Rainfall induced transient pressure wave mechanisms and pore water pressure dynamics in tailings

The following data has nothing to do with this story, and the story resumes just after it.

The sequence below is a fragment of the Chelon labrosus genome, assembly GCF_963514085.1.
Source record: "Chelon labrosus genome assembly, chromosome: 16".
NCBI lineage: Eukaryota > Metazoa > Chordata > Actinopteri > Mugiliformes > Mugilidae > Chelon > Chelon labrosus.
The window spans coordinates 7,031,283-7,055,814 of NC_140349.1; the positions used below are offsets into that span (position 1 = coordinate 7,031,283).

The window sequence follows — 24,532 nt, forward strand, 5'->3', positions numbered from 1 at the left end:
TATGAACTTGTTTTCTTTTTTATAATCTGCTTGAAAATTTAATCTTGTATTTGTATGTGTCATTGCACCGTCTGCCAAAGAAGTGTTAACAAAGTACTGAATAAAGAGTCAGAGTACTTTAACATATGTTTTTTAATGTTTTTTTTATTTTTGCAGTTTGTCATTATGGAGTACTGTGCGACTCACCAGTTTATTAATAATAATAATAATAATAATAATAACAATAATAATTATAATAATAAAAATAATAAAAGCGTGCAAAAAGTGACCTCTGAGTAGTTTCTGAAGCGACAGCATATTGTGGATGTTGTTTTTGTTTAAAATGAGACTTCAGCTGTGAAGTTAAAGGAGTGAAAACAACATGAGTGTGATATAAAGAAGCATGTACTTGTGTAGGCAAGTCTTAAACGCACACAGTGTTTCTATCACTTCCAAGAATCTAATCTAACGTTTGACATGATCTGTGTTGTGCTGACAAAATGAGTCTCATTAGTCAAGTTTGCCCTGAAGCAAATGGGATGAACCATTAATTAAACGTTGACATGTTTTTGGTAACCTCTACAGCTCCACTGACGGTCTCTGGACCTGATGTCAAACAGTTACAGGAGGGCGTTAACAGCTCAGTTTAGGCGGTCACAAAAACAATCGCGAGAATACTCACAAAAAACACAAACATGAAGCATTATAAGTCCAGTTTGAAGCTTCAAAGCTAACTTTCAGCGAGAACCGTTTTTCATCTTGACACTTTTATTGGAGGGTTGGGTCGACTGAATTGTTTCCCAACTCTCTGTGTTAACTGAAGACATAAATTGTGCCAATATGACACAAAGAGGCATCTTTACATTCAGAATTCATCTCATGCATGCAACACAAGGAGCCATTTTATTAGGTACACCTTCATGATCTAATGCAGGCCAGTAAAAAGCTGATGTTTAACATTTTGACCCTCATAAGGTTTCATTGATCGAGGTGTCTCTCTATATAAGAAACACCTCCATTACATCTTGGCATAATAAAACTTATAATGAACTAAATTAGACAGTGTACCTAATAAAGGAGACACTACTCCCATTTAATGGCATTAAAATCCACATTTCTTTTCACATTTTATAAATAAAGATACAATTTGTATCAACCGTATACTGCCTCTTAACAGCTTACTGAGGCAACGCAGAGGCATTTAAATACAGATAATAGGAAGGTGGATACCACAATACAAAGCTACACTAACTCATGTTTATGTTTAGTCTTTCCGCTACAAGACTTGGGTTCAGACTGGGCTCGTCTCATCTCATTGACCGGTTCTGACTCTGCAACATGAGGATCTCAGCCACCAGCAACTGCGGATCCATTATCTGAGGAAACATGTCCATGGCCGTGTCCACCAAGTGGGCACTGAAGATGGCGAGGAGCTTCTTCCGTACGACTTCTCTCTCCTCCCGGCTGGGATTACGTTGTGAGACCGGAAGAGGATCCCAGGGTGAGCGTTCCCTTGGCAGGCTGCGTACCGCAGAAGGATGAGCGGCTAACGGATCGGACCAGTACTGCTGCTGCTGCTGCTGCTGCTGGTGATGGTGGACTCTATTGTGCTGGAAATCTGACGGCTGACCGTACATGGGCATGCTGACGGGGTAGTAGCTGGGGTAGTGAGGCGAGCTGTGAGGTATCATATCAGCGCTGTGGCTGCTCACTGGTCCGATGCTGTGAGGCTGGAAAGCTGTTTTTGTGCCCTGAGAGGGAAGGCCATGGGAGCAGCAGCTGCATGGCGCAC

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Tailings Storage Facilities are some of the largest engineered structures responsible for the containment of mining waste, yet some physical/hydrological processes causing slope instability are still poorly understood. Previous studies conducted on the causes of failure of TSFs indicate rainfall-induced slope instability as the main trigger. However, the generation of certain physical/hydrological processes and the behaviour of soil hydraulic properties in the vadose zone when exposed to high intensity rainfall events, have only been considered on natural hillslopes. The purpose of this study is to investigate one such process resulting from high rainfall intensities on partially saturated conditions. In particular, it is hypothesised in this work that the wetting front advance from high rainfall intensities, anticipated under the force of climate change, may cause transient air pressure waves to change pore water suction and elevate the phreatic surface, subsequently impacting on the effective stress. The mechanisms that lead to the mobilisation of pre-event water through transient air pressure waves are known as Groundwater Ridging and the Lisse Effect. In this study, it was hypothesized that these phenomena contribute significantly to slope instability.